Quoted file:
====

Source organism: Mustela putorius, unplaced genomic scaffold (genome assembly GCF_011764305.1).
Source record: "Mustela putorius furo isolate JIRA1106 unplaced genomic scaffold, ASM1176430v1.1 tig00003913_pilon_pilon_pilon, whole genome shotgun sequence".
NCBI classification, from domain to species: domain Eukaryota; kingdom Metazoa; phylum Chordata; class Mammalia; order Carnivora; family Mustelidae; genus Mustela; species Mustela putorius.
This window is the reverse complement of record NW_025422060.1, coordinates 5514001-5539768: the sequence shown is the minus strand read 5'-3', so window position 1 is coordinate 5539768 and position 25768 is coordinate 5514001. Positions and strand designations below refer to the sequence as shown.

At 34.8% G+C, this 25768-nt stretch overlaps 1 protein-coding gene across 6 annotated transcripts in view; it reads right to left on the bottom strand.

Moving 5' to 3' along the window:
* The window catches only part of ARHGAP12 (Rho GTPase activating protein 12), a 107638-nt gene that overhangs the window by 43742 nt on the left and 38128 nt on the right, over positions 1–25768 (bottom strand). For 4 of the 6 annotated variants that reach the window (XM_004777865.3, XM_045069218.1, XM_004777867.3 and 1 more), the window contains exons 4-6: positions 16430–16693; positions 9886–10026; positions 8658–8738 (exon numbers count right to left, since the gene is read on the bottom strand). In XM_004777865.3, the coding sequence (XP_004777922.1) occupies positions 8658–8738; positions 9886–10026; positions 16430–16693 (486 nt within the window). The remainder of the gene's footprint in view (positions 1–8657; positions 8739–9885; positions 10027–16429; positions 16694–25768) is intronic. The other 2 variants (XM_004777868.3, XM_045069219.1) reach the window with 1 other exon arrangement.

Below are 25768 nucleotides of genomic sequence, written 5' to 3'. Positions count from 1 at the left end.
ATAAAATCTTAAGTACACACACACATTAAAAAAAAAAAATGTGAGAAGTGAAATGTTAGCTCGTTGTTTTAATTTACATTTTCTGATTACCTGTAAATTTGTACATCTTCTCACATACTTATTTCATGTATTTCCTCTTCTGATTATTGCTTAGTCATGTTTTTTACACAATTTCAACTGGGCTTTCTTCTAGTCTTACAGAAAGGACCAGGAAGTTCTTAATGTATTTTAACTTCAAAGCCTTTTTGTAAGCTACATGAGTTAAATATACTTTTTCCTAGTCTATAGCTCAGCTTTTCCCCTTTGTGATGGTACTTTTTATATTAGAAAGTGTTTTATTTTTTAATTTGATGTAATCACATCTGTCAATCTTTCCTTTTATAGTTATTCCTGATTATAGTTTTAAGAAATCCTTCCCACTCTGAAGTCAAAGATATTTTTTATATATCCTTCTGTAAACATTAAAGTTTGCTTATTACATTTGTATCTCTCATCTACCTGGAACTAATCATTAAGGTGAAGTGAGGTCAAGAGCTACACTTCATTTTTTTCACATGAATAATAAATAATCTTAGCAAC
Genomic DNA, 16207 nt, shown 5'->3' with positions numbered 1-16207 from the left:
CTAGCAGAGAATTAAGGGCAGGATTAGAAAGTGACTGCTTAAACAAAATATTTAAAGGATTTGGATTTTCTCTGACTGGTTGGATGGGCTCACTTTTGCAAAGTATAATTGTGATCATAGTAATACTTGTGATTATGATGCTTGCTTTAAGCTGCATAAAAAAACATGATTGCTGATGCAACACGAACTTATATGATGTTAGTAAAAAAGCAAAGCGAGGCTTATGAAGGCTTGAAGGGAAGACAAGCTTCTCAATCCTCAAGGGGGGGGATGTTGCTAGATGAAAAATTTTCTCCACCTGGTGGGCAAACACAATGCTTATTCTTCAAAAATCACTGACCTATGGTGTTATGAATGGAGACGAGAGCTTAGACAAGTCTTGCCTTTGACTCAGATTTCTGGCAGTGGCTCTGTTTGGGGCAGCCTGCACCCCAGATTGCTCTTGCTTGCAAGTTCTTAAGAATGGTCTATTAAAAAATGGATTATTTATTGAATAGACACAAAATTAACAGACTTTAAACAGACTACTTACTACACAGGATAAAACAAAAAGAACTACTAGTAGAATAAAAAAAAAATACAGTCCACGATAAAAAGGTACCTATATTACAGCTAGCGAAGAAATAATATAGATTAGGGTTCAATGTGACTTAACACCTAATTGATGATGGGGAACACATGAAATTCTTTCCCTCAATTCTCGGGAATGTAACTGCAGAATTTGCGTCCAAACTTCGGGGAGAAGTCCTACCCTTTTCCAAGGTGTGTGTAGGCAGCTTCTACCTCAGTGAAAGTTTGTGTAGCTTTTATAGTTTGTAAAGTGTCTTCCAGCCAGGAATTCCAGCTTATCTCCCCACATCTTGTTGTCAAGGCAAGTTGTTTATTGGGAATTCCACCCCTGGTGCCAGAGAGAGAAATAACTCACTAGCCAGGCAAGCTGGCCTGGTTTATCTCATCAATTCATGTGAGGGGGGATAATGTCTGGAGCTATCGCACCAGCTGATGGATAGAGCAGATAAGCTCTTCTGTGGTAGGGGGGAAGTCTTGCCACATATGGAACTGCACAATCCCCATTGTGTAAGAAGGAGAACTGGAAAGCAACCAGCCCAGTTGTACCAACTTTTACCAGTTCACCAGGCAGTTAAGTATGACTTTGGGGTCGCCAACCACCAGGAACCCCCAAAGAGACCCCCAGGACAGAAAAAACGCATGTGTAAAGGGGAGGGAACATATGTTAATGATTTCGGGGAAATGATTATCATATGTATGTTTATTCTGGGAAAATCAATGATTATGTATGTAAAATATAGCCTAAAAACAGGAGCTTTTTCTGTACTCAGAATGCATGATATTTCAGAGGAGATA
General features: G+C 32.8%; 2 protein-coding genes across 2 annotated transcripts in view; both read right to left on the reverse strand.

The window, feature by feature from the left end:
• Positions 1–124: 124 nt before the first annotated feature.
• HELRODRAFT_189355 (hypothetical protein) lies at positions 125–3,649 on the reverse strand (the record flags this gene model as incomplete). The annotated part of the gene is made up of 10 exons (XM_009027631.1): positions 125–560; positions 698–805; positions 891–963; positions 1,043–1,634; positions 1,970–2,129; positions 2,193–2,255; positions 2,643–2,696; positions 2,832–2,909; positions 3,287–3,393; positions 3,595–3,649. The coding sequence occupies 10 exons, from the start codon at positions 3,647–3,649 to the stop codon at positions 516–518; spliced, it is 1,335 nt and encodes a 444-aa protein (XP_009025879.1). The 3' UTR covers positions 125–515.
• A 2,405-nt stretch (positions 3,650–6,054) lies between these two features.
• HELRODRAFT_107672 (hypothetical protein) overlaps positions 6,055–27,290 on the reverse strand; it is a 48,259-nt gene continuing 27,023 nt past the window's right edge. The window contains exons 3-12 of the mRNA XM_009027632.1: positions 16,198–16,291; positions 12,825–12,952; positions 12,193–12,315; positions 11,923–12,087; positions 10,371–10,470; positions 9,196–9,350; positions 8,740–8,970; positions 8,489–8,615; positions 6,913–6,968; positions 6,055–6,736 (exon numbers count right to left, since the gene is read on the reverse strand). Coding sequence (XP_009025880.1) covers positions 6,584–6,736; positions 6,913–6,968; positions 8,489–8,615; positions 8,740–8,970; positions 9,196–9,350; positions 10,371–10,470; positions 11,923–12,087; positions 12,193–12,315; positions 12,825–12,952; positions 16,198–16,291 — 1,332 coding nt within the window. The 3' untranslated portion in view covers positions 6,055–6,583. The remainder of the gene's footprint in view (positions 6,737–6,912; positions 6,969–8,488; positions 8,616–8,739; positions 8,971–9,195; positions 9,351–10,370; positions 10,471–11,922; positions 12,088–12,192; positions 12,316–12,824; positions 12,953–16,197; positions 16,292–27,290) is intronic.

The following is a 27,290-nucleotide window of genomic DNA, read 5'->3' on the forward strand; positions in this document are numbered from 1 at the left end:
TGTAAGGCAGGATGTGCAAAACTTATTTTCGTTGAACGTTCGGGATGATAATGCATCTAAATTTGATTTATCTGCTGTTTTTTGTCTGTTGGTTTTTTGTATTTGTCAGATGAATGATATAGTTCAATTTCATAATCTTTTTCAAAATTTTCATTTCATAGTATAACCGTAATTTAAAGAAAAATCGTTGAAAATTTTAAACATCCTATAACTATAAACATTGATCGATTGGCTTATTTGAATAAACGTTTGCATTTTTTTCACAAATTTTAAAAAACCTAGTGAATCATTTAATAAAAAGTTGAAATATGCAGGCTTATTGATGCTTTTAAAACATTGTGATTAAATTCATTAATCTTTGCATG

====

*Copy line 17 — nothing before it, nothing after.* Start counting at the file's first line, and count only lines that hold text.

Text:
• HELRODRAFT_107672 (hypothetical protein) overlaps positions 6,055–27,290 on the reverse strand; it is a 48,259-nt gene continuing 27,023 nt past the window's right edge. The window contains exons 3-12 of the mRNA XM_009027632.1: positions 16,198–16,291; positions 12,825–12,952; positions 12,193–12,315; positions 11,923–12,087; positions 10,371–10,470; positions 9,196–9,350; positions 8,740–8,970; positions 8,489–8,615; positions 6,913–6,968; positions 6,055–6,736 (exon numbers count right to left, since the gene is read on the reverse strand). Coding sequence (XP_009025880.1) covers positions 6,584–6,736; positions 6,913–6,968; positions 8,489–8,615; positions 8,740–8,970; positions 9,196–9,350; positions 10,371–10,470; positions 11,923–12,087; positions 12,193–12,315; positions 12,825–12,952; positions 16,198–16,291 — 1,332 coding nt within the window. The 3' untranslated portion in view covers positions 6,055–6,583. The remainder of the gene's footprint in view (positions 6,737–6,912; positions 6,969–8,488; positions 8,616–8,739; positions 8,971–9,195; positions 9,351–10,370; positions 10,471–11,922; positions 12,088–12,192; positions 12,316–12,824; positions 12,953–16,197; positions 16,292–27,290) is intronic.